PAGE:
News: Review JEC americas 2012


Review JEC Boston, November 2012

A ZSK Team from Germamy and the USA joined the show
The team at the ZSK booth pictured from left to right:
Mr. Metzler ZSK-Germany, Mr. Putney, PSP, Mr. Nadeau ZSK-USA, Mr. Thibodeau ZSK-USA, Mr. Smith ZSK-USA, Mr. Biegelbauer ZSK-Germany

The JEC Boston show was a very successful event that sparked many new applications discussions for Technical Embroidery. Booth attendees ranged from basic embroidery to extremely technical applications for Aircraft, Automotive and other very specialized fiber applications/processes.

Each discussion touched on several consistent comments from the attendees based on their respective manufacturing processes.

  • Automated Operations, minimal operator interaction required
  • Repetitive and repeatable embroidery
  • Broad range of application (on material or wire sizes)
  • Available in Single or Multi Head Platforms
  • Very Flexible embroidery patterns
  • Reasonably Priced

In addition numerous representatives from very well-known teaching institutions from the USA and Canada expressed interest in the basic and technical embroidery platforms that were demonstrated at the show. They commented that there is a renewed interest to offer classes for small or large scale commercial embroidery.

Technical Embroidery shown at the JEC 2012 by ZSK

Overall the JEC Boston Show demonstrated ZSK is a key machine manufacturer with a huge variety of platforms that can provide basic to specialized embroidery. Whether low or high volume needs, ZSK has the answer.

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Technical Embroidery…


Embroidery machines place reinforcement fibres. Different textile technologies like spinning, weaving and knitting are well known and used to create fibre-reinforced composites for a fairly long time.


A radical new technology to build up reinforcement fabrics (preforms) is the free orientation, placing and fixing of reinforcement materials through an embroidery machine. The machines can be used in applications where the production of components or textile structures require the stitching of variable-geometry ply stacks, where fabrics need to be reinforced locally, or where fabrics must be assembled.

Various materials like carbon fibres, glass fibres, aramid fibres, wires etc. can be processed. Single layed rovings are fixed to the base material by stitching. During the process, the base material is moved by the embroidery machine's pantograph using numerical control, enabling to lay rovings in any direction and quantity.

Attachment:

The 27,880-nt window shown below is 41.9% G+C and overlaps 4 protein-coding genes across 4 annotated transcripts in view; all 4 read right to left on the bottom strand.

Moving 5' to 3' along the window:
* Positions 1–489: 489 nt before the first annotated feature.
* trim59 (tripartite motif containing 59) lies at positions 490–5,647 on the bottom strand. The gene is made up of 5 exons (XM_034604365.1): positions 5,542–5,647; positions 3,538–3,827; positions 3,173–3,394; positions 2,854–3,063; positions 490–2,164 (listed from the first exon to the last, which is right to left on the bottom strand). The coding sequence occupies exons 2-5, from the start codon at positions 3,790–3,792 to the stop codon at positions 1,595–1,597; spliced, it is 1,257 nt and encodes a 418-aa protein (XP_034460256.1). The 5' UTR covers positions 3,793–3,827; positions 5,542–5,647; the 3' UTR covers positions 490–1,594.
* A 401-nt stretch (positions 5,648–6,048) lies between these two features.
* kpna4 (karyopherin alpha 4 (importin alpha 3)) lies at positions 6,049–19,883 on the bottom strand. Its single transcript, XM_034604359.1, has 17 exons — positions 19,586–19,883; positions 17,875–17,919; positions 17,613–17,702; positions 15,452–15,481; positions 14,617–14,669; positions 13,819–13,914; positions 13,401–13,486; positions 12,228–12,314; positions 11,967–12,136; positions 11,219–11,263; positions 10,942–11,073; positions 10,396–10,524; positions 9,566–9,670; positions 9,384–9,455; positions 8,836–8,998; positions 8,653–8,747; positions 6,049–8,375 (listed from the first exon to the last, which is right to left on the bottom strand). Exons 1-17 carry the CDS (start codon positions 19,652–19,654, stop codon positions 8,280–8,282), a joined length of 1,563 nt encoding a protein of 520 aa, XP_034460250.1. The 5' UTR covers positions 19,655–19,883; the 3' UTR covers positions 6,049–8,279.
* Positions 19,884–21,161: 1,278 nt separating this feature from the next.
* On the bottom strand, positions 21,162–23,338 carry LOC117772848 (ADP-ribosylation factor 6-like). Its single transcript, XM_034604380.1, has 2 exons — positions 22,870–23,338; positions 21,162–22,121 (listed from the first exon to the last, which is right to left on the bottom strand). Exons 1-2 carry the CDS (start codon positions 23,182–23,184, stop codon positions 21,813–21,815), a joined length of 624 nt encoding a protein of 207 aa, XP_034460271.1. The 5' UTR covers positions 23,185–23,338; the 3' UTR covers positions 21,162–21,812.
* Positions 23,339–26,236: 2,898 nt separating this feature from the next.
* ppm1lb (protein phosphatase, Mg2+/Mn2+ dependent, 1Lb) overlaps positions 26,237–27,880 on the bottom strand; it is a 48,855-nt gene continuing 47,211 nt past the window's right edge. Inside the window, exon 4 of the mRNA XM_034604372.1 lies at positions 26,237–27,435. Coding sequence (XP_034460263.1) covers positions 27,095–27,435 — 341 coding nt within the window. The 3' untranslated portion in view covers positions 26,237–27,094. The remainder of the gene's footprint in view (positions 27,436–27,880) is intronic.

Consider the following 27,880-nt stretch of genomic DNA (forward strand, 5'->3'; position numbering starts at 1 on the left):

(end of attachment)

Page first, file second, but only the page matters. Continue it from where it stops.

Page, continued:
The most significant advantage of producing fibre-reinforced composites using an embroidery machine is to lay the rovings according to the distribution of forces within a structural component. High reproducibility of the component's characteristics is another main aspect of this process. The roving layer's reproducibility is approx. 0,3 mm.
It is accomplished by the following factors:

  • automatic preform production
  • high dimensional accuracy
  • low mass tolerance and ever identical laying of rovings


The cost efficient process is driven by high stitching speed on one head and multiple working units on each machine to produce identical preforms.
In comparison to other textile technologies the expensive loss of materials like carbon or aramid fibres is very little. Accordingly the problem of waste disposal is minimal.


CAD embroidery software ensures that the machine control programme is designed to take required orientations for specific reinforcement fibres into account.
A large number of different patterns are used to stitch the fibre. Optional cutting and bending lines are also available, to be used in combination with a standard embroidering head for applying reference points.


Different technical devices like the automatic bobbin changer, the roll-to-roll device and the automatic roving cutter make it a highly productive system. A huge variety of machines and number of heads are available.

More and more companies see ZSKs new embroidery techniques as a process innovation to their technical and constructing challenges.
The automotive industry stitches copper wires for seat heating, aircraft design engineers experiment with laying their carbon fibre skins with ZSK special machines and the building industry is testing new methods of reinforcing concrete construction.

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